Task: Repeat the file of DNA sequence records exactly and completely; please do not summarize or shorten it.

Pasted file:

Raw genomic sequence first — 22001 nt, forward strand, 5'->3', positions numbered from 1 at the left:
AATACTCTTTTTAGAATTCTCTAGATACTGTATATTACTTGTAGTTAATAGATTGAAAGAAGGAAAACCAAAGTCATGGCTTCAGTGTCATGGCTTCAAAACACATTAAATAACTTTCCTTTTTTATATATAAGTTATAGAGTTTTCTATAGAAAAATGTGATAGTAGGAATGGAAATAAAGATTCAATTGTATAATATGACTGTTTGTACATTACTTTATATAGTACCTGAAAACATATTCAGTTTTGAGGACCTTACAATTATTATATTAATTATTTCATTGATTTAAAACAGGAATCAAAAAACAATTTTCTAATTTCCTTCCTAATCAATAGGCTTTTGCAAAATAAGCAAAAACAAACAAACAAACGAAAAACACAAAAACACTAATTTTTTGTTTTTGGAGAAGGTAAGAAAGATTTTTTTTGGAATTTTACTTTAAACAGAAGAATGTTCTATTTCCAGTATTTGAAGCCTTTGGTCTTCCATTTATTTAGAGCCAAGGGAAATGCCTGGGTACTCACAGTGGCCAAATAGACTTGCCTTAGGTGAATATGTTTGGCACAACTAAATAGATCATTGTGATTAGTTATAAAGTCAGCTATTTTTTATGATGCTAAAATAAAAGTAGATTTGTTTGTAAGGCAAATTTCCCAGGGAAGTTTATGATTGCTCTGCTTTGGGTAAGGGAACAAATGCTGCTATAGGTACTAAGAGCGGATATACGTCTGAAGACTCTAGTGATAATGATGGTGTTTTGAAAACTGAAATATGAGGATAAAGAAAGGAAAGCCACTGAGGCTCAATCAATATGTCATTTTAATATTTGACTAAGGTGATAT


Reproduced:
Raw genomic sequence first — 22001 nt, forward strand, 5'->3', positions numbered from 1 at the left:
AATACTCTTTTTAGAATTCTCTAGATACTGTATATTACTTGTAGTTAATAGATTGAAAGAAGGAAAACCAAAGTCATGGCTTCAGTGTCATGGCTTCAAAACACATTAAATAACTTTCCTTTTTTATATATAAGTTATAGAGTTTTCTATAGAAAAATGTGATAGTAGGAATGGAAATAAAGATTCAATTGTATAATATGACTGTTTGTACATTACTTTATATAGTACCTGAAAACATATTCAGTTTTGAGGACCTTACAATTATTATATTAATTATTTCATTGATTTAAAACAGGAATCAAAAAACAATTTTCTAATTTCCTTCCTAATCAATAGGCTTTTGCAAAATAAGCAAAAACAAACAAACAAACGAAAAACACAAAAACACTAATTTTTTGTTTTTGGAGAAGGTAAGAAAGATTTTTTTTGGAATTTTACTTTAAACAGAAGAATGTTCTATTTCCAGTATTTGAAGCCTTTGGTCTTCCATTTATTTAGAGCCAAGGGAAATGCCTGGGTACTCACAGTGGCCAAATAGACTTGCCTTAGGTGAATATGTTTGGCACAACTAAATAGATCATTGTGATTAGTTATAAAGTCAGCTATTTTTTATGATGCTAAAATAAAAGTAGATTTGTTTGTAAGGCAAATTTCCCAGGGAAGTTTATGATTGCTCTGCTTTGGGTAAGGGAACAAATGCTGCTATAGGTACTAAGAGCGGATATACGTCTGAAGACTCTAGTGATAATGATGGTGTTTTGAAAACTGAAATATGAGGATAAAGAAAGGAAAGCCACTGAGGCTCAATCAATATGTCATTTTAATATTTGACTAAGGTGATAT